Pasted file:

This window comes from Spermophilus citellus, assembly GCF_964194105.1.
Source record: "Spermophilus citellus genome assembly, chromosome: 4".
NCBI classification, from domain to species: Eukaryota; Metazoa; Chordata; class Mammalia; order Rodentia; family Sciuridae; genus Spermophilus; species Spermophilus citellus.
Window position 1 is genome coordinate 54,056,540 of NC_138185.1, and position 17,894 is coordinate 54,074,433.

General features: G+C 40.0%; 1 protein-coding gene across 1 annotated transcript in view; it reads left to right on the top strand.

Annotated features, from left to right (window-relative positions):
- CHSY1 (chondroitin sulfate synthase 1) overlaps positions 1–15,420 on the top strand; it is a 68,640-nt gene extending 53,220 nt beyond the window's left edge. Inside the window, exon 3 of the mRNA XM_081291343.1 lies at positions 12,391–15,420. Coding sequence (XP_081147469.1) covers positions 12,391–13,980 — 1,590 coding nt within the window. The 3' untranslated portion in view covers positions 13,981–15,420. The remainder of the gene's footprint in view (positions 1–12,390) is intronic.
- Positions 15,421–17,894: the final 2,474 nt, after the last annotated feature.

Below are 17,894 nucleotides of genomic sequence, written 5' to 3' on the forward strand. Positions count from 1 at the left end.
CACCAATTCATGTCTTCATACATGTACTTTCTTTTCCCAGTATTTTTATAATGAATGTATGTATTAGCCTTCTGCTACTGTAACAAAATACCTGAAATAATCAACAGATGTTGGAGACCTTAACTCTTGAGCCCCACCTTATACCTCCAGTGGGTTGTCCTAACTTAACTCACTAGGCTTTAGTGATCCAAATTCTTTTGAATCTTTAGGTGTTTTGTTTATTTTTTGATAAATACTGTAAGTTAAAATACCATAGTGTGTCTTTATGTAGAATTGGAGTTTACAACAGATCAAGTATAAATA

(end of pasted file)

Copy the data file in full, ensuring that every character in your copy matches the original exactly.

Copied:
This window comes from Spermophilus citellus, assembly GCF_964194105.1.
Source record: "Spermophilus citellus genome assembly, chromosome: 4".
NCBI classification, from domain to species: Eukaryota; Metazoa; Chordata; class Mammalia; order Rodentia; family Sciuridae; genus Spermophilus; species Spermophilus citellus.
Window position 1 is genome coordinate 54,056,540 of NC_138185.1, and position 17,894 is coordinate 54,074,433.

General features: G+C 40.0%; 1 protein-coding gene across 1 annotated transcript in view; it reads left to right on the top strand.

Annotated features, from left to right (window-relative positions):
- CHSY1 (chondroitin sulfate synthase 1) overlaps positions 1–15,420 on the top strand; it is a 68,640-nt gene extending 53,220 nt beyond the window's left edge. Inside the window, exon 3 of the mRNA XM_081291343.1 lies at positions 12,391–15,420. Coding sequence (XP_081147469.1) covers positions 12,391–13,980 — 1,590 coding nt within the window. The 3' untranslated portion in view covers positions 13,981–15,420. The remainder of the gene's footprint in view (positions 1–12,390) is intronic.
- Positions 15,421–17,894: the final 2,474 nt, after the last annotated feature.

Below are 17,894 nucleotides of genomic sequence, written 5' to 3' on the forward strand. Positions count from 1 at the left end.
CACCAATTCATGTCTTCATACATGTACTTTCTTTTCCCAGTATTTTTATAATGAATGTATGTATTAGCCTTCTGCTACTGTAACAAAATACCTGAAATAATCAACAGATGTTGGAGACCTTAACTCTTGAGCCCCACCTTATACCTCCAGTGGGTTGTCCTAACTTAACTCACTAGGCTTTAGTGATCCAAATTCTTTTGAATCTTTAGGTGTTTTGTTTATTTTTTGATAAATACTGTAAGTTAAAATACCATAGTGTGTCTTTATGTAGAATTGGAGTTTACAACAGATCAAGTATAAATA